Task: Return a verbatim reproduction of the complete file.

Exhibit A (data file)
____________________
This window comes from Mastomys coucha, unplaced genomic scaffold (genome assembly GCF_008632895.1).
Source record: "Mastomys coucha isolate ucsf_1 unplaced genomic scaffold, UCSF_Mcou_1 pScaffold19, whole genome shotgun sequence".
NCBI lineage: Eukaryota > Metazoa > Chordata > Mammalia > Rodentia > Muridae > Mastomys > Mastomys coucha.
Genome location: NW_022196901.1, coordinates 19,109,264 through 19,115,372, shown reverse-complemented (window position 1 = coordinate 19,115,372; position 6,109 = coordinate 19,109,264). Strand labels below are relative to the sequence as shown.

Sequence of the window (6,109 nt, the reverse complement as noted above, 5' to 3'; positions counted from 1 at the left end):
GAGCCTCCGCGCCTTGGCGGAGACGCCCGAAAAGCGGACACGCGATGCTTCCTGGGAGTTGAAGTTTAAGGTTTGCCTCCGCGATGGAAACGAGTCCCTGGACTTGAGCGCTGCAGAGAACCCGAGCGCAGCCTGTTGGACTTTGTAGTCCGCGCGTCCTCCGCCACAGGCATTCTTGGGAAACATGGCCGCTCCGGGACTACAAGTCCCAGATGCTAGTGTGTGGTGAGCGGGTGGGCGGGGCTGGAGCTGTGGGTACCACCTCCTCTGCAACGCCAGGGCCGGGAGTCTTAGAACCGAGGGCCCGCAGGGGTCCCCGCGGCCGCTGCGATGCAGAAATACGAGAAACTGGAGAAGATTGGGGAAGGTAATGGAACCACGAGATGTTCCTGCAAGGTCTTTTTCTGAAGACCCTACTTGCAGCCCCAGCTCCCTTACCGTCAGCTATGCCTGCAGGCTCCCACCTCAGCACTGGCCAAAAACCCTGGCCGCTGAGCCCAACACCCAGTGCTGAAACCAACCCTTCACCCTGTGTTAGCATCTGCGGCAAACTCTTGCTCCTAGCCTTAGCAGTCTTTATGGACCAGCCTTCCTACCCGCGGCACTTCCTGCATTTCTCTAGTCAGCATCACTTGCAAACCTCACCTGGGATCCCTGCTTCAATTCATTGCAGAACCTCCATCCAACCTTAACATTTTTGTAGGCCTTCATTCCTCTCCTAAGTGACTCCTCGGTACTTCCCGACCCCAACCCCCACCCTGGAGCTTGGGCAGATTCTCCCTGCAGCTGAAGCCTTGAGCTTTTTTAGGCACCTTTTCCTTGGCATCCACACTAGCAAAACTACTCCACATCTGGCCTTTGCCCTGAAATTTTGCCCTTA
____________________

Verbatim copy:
This window comes from Mastomys coucha, unplaced genomic scaffold (genome assembly GCF_008632895.1).
Source record: "Mastomys coucha isolate ucsf_1 unplaced genomic scaffold, UCSF_Mcou_1 pScaffold19, whole genome shotgun sequence".
NCBI lineage: Eukaryota > Metazoa > Chordata > Mammalia > Rodentia > Muridae > Mastomys > Mastomys coucha.
Genome location: NW_022196901.1, coordinates 19,109,264 through 19,115,372, shown reverse-complemented (window position 1 = coordinate 19,115,372; position 6,109 = coordinate 19,109,264). Strand labels below are relative to the sequence as shown.

Sequence of the window (6,109 nt, the reverse complement as noted above, 5' to 3'; positions counted from 1 at the left end):
GAGCCTCCGCGCCTTGGCGGAGACGCCCGAAAAGCGGACACGCGATGCTTCCTGGGAGTTGAAGTTTAAGGTTTGCCTCCGCGATGGAAACGAGTCCCTGGACTTGAGCGCTGCAGAGAACCCGAGCGCAGCCTGTTGGACTTTGTAGTCCGCGCGTCCTCCGCCACAGGCATTCTTGGGAAACATGGCCGCTCCGGGACTACAAGTCCCAGATGCTAGTGTGTGGTGAGCGGGTGGGCGGGGCTGGAGCTGTGGGTACCACCTCCTCTGCAACGCCAGGGCCGGGAGTCTTAGAACCGAGGGCCCGCAGGGGTCCCCGCGGCCGCTGCGATGCAGAAATACGAGAAACTGGAGAAGATTGGGGAAGGTAATGGAACCACGAGATGTTCCTGCAAGGTCTTTTTCTGAAGACCCTACTTGCAGCCCCAGCTCCCTTACCGTCAGCTATGCCTGCAGGCTCCCACCTCAGCACTGGCCAAAAACCCTGGCCGCTGAGCCCAACACCCAGTGCTGAAACCAACCCTTCACCCTGTGTTAGCATCTGCGGCAAACTCTTGCTCCTAGCCTTAGCAGTCTTTATGGACCAGCCTTCCTACCCGCGGCACTTCCTGCATTTCTCTAGTCAGCATCACTTGCAAACCTCACCTGGGATCCCTGCTTCAATTCATTGCAGAACCTCCATCCAACCTTAACATTTTTGTAGGCCTTCATTCCTCTCCTAAGTGACTCCTCGGTACTTCCCGACCCCAACCCCCACCCTGGAGCTTGGGCAGATTCTCCCTGCAGCTGAAGCCTTGAGCTTTTTTAGGCACCTTTTCCTTGGCATCCACACTAGCAAAACTACTCCACATCTGGCCTTTGCCCTGAAATTTTGCCCTTA